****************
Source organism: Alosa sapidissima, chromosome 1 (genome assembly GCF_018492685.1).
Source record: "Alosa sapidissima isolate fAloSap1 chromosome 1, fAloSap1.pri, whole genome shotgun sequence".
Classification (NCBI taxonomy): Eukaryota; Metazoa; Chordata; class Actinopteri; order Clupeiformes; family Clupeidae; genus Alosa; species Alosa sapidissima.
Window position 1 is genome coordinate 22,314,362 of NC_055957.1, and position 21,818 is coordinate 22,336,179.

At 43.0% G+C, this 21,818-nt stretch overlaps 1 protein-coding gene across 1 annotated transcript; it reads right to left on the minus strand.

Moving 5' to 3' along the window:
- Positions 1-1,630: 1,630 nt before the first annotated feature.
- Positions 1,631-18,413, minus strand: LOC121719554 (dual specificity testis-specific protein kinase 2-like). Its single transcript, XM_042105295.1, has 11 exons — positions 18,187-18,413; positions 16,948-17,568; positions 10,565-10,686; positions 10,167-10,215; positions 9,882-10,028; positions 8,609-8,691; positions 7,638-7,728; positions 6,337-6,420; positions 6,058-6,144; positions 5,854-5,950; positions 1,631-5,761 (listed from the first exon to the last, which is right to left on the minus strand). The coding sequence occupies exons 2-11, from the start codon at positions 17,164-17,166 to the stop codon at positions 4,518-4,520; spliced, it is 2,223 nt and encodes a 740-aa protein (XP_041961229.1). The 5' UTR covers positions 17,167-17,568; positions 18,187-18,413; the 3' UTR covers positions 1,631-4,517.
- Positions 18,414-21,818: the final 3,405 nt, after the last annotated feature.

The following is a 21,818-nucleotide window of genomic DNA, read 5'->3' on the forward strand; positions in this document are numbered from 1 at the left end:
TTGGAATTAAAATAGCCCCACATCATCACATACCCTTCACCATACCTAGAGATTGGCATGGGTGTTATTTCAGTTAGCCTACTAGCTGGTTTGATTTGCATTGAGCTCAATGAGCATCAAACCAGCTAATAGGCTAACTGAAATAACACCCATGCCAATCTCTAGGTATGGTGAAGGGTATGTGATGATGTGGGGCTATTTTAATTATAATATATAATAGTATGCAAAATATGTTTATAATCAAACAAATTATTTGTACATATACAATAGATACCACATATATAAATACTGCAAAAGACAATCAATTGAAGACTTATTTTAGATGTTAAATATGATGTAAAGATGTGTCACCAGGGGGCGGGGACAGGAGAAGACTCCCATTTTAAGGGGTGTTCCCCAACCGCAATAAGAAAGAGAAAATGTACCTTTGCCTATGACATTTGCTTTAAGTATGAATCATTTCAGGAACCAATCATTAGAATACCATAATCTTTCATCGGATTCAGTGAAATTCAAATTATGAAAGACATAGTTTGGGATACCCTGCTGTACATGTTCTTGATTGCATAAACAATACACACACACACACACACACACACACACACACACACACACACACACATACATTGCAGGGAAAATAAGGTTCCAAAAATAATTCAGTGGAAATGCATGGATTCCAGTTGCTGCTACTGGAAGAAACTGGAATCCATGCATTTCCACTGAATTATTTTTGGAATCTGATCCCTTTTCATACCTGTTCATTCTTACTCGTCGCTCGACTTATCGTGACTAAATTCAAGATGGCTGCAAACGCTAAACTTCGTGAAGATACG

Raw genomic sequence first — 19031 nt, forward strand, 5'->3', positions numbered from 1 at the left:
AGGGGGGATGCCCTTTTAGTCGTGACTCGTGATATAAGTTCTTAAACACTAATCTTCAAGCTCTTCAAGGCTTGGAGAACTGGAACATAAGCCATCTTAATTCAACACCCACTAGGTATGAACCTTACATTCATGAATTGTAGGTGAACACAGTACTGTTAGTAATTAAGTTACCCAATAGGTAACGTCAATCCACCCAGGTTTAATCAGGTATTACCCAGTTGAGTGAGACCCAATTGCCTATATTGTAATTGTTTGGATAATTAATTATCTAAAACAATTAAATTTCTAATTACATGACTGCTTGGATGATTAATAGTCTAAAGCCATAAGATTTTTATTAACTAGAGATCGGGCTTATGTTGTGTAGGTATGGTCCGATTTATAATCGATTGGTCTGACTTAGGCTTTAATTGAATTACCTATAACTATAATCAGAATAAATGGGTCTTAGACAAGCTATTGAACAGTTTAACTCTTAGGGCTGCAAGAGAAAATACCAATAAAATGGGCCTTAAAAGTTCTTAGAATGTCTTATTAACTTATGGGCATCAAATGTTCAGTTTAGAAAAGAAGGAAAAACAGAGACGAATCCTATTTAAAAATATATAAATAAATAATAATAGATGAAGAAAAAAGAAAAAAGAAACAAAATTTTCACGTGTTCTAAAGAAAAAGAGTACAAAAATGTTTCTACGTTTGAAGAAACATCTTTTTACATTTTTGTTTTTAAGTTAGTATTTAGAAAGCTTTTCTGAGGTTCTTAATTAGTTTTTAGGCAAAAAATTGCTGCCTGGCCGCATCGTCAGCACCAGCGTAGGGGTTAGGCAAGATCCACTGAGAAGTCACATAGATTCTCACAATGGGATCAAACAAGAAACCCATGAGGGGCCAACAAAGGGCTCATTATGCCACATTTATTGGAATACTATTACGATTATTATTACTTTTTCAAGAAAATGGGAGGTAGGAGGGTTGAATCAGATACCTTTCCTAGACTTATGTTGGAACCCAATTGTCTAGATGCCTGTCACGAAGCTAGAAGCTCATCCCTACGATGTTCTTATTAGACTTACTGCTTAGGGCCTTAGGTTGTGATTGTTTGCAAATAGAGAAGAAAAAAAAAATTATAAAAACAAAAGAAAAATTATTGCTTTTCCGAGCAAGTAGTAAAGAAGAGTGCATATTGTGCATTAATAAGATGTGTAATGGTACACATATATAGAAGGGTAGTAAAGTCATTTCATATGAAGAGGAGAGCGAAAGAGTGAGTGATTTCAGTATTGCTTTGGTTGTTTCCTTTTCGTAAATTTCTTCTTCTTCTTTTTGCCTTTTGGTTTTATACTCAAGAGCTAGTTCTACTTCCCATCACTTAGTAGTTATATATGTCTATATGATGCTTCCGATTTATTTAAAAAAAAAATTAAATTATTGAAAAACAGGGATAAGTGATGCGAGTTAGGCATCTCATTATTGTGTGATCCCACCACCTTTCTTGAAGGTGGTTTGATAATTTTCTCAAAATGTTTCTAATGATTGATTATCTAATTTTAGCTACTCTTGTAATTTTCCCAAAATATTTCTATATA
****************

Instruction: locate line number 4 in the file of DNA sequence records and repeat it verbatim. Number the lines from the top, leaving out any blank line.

Window position 1 is genome coordinate 22,314,362 of NC_055957.1, and position 21,818 is coordinate 22,336,179.